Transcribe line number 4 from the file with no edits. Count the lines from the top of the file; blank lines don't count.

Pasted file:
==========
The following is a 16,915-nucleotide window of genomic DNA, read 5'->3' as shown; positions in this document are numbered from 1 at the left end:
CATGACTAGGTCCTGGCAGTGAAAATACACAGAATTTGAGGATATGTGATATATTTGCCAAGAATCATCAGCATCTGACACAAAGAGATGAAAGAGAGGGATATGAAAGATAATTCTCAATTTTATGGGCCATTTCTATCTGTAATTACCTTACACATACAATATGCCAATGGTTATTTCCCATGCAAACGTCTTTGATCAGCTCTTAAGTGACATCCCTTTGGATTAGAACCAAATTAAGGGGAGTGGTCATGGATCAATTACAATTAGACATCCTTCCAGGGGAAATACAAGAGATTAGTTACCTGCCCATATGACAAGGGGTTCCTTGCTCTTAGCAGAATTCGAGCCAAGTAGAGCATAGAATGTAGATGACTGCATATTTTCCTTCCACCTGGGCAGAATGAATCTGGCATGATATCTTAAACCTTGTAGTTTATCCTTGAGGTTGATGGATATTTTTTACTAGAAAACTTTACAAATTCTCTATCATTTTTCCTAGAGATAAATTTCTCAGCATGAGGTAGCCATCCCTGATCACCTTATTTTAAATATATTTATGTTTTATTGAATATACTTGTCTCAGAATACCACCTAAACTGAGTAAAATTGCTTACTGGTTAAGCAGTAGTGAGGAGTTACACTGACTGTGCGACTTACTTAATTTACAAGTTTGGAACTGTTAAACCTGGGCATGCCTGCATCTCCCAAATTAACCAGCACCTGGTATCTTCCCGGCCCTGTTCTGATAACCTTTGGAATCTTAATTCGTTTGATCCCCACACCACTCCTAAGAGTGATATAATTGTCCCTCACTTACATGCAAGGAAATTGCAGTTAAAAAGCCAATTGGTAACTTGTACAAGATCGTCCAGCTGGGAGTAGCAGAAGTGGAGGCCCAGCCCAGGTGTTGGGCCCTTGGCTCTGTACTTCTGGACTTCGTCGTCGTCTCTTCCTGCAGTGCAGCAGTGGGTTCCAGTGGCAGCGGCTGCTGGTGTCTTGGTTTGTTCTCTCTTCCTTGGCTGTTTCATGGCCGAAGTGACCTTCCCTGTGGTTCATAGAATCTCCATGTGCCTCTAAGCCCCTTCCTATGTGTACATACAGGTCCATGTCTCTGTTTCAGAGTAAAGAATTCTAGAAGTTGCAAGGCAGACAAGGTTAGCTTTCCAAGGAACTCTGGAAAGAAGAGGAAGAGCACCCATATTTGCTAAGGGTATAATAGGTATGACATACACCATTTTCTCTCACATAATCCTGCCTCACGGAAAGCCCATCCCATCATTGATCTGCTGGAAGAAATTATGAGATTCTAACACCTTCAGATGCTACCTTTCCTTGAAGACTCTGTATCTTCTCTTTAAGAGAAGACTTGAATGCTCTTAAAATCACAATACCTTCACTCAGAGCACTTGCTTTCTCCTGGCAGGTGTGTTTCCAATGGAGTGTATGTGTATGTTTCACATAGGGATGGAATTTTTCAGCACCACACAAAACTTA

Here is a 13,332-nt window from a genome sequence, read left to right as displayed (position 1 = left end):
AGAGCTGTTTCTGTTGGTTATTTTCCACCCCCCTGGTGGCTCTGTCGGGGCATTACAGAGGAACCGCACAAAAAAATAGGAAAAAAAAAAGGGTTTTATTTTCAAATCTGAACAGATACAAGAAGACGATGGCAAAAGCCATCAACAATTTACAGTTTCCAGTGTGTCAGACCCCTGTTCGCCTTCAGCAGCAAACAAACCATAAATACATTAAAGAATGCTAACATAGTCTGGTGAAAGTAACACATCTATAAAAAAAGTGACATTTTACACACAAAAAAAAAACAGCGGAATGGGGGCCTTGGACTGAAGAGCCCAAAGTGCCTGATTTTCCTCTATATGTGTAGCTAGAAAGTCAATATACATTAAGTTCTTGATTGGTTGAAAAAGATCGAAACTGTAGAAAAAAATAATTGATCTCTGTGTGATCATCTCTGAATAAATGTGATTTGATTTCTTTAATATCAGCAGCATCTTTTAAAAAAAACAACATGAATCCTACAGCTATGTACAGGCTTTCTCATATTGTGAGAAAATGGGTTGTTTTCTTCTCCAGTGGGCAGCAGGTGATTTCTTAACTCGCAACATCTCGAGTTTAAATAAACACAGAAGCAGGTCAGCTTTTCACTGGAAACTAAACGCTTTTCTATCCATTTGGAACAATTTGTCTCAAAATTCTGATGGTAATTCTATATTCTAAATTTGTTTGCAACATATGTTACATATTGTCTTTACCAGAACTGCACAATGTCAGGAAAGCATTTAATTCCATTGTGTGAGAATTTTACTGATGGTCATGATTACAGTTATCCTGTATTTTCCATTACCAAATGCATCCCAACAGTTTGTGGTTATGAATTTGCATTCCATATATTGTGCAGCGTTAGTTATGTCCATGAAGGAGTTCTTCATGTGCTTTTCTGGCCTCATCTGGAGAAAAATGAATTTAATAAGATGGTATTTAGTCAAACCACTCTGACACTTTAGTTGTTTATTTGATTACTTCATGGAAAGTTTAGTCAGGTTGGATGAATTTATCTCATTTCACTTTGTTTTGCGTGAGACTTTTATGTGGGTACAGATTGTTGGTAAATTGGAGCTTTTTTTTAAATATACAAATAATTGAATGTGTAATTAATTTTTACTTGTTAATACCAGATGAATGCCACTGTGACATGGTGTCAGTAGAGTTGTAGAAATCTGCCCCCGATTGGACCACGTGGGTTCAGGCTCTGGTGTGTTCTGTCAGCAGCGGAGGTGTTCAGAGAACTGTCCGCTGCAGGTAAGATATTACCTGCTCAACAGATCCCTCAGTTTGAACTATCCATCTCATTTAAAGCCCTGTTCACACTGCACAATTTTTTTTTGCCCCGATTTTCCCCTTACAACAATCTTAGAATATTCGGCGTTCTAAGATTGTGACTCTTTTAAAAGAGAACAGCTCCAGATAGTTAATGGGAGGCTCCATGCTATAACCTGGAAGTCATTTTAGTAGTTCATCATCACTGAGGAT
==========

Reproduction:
AGAGCTGTTTCTGTTGGTTATTTTCCACCCCCCTGGTGGCTCTGTCGGGGCATTACAGAGGAACCGCACAAAAAAATAGGAAAAAAAAAAGGGTTTTATTTTCAAATCTGAACAGATACAAGAAGACGATGGCAAAAGCCATCAACAATTTACAGTTTCCAGTGTGTCAGACCCCTGTTCGCCTTCAGCAGCAAACAAACCATAAATACATTAAAGAATGCTAACATAGTCTGGTGAAAGTAACACATCTATAAAAAAAGTGACATTTTACACACAAAAAAAAAACAGCGGAATGGGGGCCTTGGACTGAAGAGCCCAAAGTGCCTGATTTTCCTCTATATGTGTAGCTAGAAAGTCAATATACATTAAGTTCTTGATTGGTTGAAAAAGATCGAAACTGTAGAAAAAAATAATTGATCTCTGTGTGATCATCTCTGAATAAATGTGATTTGATTTCTTTAATATCAGCAGCATCTTTTAAAAAAAACAACATGAATCCTACAGCTATGTACAGGCTTTCTCATATTGTGAGAAAATGGGTTGTTTTCTTCTCCAGTGGGCAGCAGGTGATTTCTTAACTCGCAACATCTCGAGTTTAAATAAACACAGAAGCAGGTCAGCTTTTCACTGGAAACTAAACGCTTTTCTATCCATTTGGAACAATTTGTCTCAAAATTCTGATGGTAATTCTATATTCTAAATTTGTTTGCAACATATGTTACATATTGTCTTTACCAGAACTGCACAATGTCAGGAAAGCATTTAATTCCATTGTGTGAGAATTTTACTGATGGTCATGATTACAGTTATCCTGTATTTTCCATTACCAAATGCATCCCAACAGTTTGTGGTTATGAATTTGCATTCCATATATTGTGCAGCGTTAGTTATGTCCATGAAGGAGTTCTTCATGTGCTTTTCTGGCCTCATCTGGAGAAAAATGAATTTAATAAGATGGTATTTAGTCAAACCACTCTGACACTTTAGTTGTTTATTTGATTACTTCATGGAAAGTTTAGTCAGGTTGGATGAATTTATCTCATTTCACTTTGTTTTGCGTGAGACTTTTATGTGGGTACAGATTGTTGGTAAATTGGAGCTTTTTTTTAAATATACAAATAATTGAATGTGTAATTAATTTTTACTTGTTAATACCAGATGAATGCCACTGTGACATGGTGTCAGTAGAGTTGTAGAAATCTGCCCCCGATTGGACCACGTGGGTTCAGGCTCTGGTGTGTTCTGTCAGCAGCGGAGGTGTTCAGAGAACTGTCCGCTGCAGGTAAGATATTACCTGCTCAACAGATCCCTCAGTTTGAACTATCCATCTCATTTAAAGCCCTGTTCACACTGCACAATTTTTTTTTGCCCCGATTTTCCCCTTACAACAATCTTAGAATATTCGGCGTTCTAAGATTGTGACTCTTTTAAAAGAGAACAGCTCCAGATAGTTAATGGGAGGCTCCATGCTATAACCTGGAAGTCATTTTAGTAGTTCATCATCACTGAGGAT